Tartine Bread Starter, Day 1.

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This is the most exquisite cookbook. You just curl up and read its pages and sort of oogle at the photos. At least I do. I’m giving the Tartine Bread recipe a go at home. To start, you need to make your own starter. A vigorous starter. This takes days.

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First off, measure out five pounds of bread flour, preferably a half-to-half mixture of wheat and white.

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Grab a handful of the flour.

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And drop it in a small bowl.

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Add a little bit of lukewarm water.

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Mix together with your fingers.

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Too dry. You’re going for a lump-free batter texture.

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Add more water and mix some more.

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It’s almost there!

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It looks like smooth pancake batter.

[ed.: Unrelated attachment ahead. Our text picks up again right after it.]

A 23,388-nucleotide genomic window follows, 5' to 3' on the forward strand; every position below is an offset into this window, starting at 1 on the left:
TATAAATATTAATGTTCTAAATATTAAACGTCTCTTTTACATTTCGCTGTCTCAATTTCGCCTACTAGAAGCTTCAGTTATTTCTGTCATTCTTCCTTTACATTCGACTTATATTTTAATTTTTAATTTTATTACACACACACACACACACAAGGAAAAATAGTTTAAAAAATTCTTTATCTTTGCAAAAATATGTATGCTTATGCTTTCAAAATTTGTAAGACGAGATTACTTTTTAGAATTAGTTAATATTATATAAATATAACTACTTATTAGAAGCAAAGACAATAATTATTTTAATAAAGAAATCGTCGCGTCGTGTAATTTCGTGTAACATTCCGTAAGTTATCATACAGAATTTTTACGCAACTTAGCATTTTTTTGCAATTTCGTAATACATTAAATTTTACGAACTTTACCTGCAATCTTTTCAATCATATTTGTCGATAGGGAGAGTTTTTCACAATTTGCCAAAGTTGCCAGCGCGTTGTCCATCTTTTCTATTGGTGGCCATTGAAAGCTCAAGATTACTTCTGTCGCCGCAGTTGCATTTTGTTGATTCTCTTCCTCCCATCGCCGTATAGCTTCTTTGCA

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Cover and let sit in a cool, shaded place for two to three days.

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Be back in a few days once the starter has {hopefully} developed some activity.

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About Sarah

Always thinking about my next meal.
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10 Responses to Tartine Bread Starter, Day 1.

  1. BIOCHEMISTA says:

    Wow, THREE days of staring at bread! That’s some serious patience haha :) I bet it will be well worth it though!

  2. Sarah says:

    Hahaha! Oh, this is completely out of my comfort zone:) We’ll see how it goes. Luckily, the Tartine cookbook has loads of pictures and seriously 40 pages on just the bread recipe alone.

    • Caleb says:

      What is all the extra flour for?

      • Sarah says:

        Hi Caleb. The Tartine bread book had to you make a large batch of flour to use to feed the starter. I fed my starter for about two weeks, and didn’t use all of the flour. But some starters take longer. Hope that helps!

  3. Beth Billups says:

    ooh-i just fed my starter for the first time and was looking for tips. great blog and having lived in vermont for a wee bit i’m loving your blog : )

    beth

  4. Frank says:

    Caleb, has a legitiment question, what’s all the extra flour?

    • Sarah says:

      Hi Frank. Yes, I agree it looks confusing and addressed that in a reply to Caleb. The Tartine bread book had to you make a large batch of flour to use to feed the starter, which can take almost a month to develop. The flour is actually a blend of two different flours, so that is why you make a large batch. I fed my starter for about two weeks, and didnโ€™t use all of the flour. But some starters take longer. Hope that helps!

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